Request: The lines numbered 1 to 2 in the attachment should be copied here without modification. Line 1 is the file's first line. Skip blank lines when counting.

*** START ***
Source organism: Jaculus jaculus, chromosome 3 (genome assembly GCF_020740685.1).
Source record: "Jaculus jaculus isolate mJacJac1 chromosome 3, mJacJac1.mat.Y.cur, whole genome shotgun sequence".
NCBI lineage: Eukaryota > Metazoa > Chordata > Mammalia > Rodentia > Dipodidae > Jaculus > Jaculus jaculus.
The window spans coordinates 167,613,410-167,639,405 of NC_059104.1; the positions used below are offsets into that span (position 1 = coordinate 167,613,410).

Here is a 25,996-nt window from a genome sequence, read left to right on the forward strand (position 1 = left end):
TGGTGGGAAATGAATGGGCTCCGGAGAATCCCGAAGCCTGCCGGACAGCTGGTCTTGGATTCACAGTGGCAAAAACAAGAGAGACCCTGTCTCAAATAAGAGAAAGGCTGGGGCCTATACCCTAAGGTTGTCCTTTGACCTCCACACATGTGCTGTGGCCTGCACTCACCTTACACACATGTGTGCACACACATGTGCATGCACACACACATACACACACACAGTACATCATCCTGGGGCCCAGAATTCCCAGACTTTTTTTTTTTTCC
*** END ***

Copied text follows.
Source organism: Jaculus jaculus, chromosome 3 (genome assembly GCF_020740685.1).
Source record: "Jaculus jaculus isolate mJacJac1 chromosome 3, mJacJac1.mat.Y.cur, whole genome shotgun sequence".